Mea culpae

James A. Landau JJJRLandau at AOL.COM
Sat Dec 11 20:27:24 UTC 2004

Yes, I'm guessing at the subject line.

To Mark Mandel:  no , I wasn't asleep, I was just in too much of a hurry to
send a bunch of posts to the list to bother reading what I was commenting on.

To Bill Mullins, re
<begin quote>
K-Y canyon" 6/76
" In fact, he almost lost his hilt in a K-Y canyon last week, but that's
another story
<end quote>

Undoubtedly a reference to K-Y Jelly, comonly used as a lubricant during
sexual activity.  It is not possible to tell from the above quote whether vaginal
or anal intercourse is being described.  "Hilt" is mostly likely an extension
of the metaphor "sword" for the male organ.

To Wilson Gray:
MWCD11 page 647 says the word is "insignia also insigne n, pl -nia or nias"
so I wasn't totally wrong.  I have never studied Latin..

>For "shell and flame," read "bomb with burning fuse" or "grenade with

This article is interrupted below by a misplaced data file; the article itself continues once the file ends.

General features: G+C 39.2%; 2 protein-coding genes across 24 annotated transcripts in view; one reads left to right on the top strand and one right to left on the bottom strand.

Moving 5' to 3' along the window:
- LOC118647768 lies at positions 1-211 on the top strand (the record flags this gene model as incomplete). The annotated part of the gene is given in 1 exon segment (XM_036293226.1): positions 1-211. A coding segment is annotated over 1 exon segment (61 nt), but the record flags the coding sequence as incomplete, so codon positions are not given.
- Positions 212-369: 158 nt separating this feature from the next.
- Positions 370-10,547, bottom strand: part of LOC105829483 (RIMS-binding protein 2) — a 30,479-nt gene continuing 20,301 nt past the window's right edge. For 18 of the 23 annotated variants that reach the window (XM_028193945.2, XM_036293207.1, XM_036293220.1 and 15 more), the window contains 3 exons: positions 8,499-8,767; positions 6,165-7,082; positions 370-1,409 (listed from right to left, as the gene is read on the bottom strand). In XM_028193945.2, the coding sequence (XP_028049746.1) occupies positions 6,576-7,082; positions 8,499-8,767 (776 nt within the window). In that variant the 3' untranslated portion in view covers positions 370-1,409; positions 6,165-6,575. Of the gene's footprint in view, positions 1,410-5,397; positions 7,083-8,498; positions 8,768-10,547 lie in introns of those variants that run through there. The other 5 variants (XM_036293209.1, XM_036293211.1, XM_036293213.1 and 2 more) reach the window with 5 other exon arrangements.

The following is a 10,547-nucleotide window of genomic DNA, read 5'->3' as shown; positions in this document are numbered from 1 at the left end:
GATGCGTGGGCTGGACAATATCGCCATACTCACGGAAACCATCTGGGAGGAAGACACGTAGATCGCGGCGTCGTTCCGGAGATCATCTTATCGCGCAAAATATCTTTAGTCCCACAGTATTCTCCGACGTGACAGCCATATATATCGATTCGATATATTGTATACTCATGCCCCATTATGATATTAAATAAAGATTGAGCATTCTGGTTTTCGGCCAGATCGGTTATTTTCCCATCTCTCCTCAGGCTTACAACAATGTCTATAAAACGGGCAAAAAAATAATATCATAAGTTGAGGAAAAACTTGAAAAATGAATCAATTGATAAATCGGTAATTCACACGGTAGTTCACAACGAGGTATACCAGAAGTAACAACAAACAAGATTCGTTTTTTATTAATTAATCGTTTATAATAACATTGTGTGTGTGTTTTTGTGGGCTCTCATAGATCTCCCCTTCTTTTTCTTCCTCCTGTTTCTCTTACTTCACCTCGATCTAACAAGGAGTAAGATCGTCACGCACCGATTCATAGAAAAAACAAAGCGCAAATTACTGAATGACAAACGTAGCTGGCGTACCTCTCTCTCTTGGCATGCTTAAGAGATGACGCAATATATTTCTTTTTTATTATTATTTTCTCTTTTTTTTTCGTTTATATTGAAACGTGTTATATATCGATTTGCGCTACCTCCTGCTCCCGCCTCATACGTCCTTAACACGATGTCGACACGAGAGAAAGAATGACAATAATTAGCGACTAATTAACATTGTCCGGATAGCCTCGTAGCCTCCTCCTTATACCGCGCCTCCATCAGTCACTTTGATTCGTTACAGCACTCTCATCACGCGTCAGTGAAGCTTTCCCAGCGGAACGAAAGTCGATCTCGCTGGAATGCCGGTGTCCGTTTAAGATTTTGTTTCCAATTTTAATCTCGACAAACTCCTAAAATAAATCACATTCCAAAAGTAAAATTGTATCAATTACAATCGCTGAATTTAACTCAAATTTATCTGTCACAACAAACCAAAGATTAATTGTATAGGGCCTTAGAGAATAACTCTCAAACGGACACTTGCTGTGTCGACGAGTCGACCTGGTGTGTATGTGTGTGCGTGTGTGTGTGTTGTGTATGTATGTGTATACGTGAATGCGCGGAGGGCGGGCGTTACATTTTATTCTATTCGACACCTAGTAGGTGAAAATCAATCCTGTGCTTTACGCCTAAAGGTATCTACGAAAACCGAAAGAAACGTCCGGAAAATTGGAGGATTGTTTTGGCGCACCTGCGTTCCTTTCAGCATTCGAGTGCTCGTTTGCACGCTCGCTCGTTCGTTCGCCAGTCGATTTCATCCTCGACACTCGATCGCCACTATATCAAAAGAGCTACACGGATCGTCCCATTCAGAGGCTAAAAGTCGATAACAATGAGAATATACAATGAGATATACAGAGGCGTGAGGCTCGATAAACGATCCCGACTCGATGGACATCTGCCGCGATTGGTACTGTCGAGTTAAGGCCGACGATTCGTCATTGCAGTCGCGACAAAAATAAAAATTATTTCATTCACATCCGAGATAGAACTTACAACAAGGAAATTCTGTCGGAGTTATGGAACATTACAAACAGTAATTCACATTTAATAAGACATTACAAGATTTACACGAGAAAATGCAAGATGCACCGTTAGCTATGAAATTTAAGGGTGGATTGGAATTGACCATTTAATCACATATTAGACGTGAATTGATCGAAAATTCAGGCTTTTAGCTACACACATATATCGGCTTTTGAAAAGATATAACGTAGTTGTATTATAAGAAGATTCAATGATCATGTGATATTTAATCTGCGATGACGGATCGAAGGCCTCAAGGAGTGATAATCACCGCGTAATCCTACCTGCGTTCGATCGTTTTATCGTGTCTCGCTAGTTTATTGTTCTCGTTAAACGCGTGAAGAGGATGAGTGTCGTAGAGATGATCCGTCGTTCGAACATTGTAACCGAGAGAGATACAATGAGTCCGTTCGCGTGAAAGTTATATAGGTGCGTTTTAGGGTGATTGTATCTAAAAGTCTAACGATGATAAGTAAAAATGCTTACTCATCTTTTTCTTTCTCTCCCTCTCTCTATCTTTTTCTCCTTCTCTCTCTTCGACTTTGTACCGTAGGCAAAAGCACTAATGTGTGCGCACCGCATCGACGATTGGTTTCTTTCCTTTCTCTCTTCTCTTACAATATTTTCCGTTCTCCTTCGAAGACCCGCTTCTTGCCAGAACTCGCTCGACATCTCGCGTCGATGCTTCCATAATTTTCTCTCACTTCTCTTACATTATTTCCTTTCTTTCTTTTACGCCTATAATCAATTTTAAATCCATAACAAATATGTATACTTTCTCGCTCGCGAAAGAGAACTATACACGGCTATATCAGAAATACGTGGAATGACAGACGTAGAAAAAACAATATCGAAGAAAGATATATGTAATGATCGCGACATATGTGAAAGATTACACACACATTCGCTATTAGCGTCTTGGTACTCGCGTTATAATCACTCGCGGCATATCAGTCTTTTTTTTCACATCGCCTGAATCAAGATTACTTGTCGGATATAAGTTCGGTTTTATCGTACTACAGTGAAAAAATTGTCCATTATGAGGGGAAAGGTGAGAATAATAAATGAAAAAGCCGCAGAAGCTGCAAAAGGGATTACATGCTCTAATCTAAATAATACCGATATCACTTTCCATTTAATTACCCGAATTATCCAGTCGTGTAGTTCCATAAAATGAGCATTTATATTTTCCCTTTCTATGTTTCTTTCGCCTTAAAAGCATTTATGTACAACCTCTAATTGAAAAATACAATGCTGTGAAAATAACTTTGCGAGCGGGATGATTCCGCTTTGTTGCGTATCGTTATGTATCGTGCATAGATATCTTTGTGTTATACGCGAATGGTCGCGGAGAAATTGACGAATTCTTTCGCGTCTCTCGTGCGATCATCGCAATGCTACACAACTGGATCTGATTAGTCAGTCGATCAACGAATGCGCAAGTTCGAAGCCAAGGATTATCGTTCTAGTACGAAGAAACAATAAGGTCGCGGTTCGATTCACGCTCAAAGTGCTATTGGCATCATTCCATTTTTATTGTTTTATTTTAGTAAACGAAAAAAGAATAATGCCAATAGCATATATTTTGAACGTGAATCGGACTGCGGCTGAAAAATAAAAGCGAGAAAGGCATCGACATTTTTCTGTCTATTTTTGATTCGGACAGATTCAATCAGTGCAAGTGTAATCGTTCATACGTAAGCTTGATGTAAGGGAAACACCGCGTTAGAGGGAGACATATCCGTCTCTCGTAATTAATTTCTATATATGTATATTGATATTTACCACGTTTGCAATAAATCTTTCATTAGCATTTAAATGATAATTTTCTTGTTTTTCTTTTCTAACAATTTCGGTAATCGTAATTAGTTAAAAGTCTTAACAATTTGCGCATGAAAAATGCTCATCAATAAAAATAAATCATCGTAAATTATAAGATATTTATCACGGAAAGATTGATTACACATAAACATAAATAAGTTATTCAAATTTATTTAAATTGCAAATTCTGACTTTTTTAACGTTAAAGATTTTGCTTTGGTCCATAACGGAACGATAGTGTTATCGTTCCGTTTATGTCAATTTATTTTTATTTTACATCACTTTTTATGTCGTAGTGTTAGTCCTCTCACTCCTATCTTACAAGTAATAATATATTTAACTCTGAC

>burning fuse"

"shell and flame" was a direct quote from my source, Foster-Harris (author,
and [sic] on the baffling hyphen) and Evelyn Curro (illustrator) _The Look of
the Old West_ New York: Viking, 1955, no ISBN, pages 9 (text) and 10
(illustration).  A very useful reference book for an ADS-L member, I might add.  The
illustration on page 10 shows something so stylized as to be ambiguous.  However,
in the 19th century "shell" and "bomb" were synonyms, both meaning an
explosive or incendiary projectile fired from a cannon.  The "bombs bursting in air"
of the Star Spangled Banner were fired from mortars on vessels known as "bomb
ketches", as Francis Scott Key observed from his position on the British

Grenades were rarely if ever used in the 19th century.  They were fashionable
in the 18th century---note the prevalence of units called "Grenadier"---but
did not reappear until the trench warfare of World War I demanded an indirect
infantry weapon.

>And yet, there those who claim that a classical education has no value
>in this modern world!;-)

Both my children chose to take Latin in high school, so there's hope for the

>Git along, little dogie!

Which is why cowboys owned daschunds, undoubtedly leading to New Haven
cowboys coining the term "hot dog".

          - Jim Landau

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